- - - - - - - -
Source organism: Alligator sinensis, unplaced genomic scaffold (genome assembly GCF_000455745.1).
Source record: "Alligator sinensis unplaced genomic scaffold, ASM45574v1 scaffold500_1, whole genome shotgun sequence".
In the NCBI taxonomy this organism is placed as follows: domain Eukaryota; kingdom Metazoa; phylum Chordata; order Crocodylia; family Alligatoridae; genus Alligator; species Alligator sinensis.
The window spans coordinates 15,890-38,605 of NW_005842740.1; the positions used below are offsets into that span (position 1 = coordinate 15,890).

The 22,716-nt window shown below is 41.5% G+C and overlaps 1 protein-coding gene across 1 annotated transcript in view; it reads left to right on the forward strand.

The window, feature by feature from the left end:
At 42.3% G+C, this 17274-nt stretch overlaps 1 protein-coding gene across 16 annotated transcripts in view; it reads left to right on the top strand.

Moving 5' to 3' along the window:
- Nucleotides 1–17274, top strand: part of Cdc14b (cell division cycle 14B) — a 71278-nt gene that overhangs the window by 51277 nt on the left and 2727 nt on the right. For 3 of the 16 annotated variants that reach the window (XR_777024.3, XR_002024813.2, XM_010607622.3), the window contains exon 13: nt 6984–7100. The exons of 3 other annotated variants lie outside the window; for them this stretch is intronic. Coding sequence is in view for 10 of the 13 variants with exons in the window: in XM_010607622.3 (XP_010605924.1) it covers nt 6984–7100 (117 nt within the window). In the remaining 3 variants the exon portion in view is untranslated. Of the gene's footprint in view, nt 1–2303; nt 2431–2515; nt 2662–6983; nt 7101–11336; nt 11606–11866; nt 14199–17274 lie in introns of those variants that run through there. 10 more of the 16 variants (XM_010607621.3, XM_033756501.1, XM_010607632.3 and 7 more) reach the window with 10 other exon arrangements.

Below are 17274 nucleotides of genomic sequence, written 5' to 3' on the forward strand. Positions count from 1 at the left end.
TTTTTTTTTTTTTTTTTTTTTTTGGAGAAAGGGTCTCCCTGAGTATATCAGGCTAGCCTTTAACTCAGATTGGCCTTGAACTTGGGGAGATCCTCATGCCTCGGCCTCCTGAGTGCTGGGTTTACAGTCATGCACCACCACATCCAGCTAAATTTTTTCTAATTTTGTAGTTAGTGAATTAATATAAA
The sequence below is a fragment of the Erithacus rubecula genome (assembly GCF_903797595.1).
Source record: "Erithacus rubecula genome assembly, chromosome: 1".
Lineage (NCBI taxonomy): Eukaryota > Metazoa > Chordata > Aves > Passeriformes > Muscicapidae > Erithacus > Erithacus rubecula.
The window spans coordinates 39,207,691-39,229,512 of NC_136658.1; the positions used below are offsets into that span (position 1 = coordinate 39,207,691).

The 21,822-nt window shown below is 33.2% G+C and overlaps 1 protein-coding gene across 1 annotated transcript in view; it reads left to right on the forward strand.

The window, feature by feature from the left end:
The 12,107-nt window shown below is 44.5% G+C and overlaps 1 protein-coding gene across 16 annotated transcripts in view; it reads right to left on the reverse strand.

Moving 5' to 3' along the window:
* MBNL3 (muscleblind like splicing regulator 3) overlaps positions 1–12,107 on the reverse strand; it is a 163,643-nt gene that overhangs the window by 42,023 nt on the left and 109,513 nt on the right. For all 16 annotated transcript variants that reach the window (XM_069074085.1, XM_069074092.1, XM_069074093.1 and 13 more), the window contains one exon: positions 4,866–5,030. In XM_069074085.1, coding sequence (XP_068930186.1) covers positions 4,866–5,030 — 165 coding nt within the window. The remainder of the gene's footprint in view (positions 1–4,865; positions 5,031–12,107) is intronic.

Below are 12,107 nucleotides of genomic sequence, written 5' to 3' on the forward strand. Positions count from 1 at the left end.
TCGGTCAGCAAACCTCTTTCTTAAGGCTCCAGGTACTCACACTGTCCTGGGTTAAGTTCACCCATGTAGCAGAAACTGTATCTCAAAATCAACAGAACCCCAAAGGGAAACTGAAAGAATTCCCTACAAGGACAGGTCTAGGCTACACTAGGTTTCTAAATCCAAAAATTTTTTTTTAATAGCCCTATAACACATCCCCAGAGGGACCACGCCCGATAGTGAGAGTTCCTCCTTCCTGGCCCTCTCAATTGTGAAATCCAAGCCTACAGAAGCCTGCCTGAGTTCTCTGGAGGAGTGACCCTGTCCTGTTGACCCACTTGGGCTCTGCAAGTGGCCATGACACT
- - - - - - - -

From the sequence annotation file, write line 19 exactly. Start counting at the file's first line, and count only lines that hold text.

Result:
Moving 5' to 3' along the window: